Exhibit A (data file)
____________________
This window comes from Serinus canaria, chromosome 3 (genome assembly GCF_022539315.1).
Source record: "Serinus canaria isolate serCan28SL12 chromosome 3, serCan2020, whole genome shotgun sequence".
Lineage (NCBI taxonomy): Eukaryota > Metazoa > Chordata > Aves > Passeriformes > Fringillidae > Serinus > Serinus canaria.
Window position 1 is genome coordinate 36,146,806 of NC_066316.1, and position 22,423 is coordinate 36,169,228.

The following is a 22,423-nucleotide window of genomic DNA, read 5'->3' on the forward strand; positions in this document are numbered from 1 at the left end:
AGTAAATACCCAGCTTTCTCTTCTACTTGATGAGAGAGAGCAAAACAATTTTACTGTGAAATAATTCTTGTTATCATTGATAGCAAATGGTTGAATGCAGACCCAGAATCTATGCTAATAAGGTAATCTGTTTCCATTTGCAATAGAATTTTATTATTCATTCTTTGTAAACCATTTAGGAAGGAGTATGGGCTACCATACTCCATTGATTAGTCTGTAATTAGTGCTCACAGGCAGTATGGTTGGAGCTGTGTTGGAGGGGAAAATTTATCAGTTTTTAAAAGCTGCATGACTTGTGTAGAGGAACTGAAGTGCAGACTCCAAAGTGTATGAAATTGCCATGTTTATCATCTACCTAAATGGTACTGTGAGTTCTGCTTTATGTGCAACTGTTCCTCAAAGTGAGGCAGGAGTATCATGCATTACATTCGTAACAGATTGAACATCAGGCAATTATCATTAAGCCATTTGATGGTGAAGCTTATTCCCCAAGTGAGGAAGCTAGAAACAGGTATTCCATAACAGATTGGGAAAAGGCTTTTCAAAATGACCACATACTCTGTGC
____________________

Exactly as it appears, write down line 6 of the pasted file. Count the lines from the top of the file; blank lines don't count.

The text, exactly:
AGTAAATACCCAGCTTTCTCTTCTACTTGATGAGAGAGAGCAAAACAATTTTACTGTGAAATAATTCTTGTTATCATTGATAGCAAATGGTTGAATGCAGACCCAGAATCTATGCTAATAAGGTAATCTGTTTCCATTTGCAATAGAATTTTATTATTCATTCTTTGTAAACCATTTAGGAAGGAGTATGGGCTACCATACTCCATTGATTAGTCTGTAATTAGTGCTCACAGGCAGTATGGTTGGAGCTGTGTTGGAGGGGAAAATTTATCAGTTTTTAAAAGCTGCATGACTTGTGTAGAGGAACTGAAGTGCAGACTCCAAAGTGTATGAAATTGCCATGTTTATCATCTACCTAAATGGTACTGTGAGTTCTGCTTTATGTGCAACTGTTCCTCAAAGTGAGGCAGGAGTATCATGCATTACATTCGTAACAGATTGAACATCAGGCAATTATCATTAAGCCATTTGATGGTGAAGCTTATTCCCCAAGTGAGGAAGCTAGAAACAGGTATTCCATAACAGATTGGGAAAAGGCTTTTCAAAATGACCACATACTCTGTGC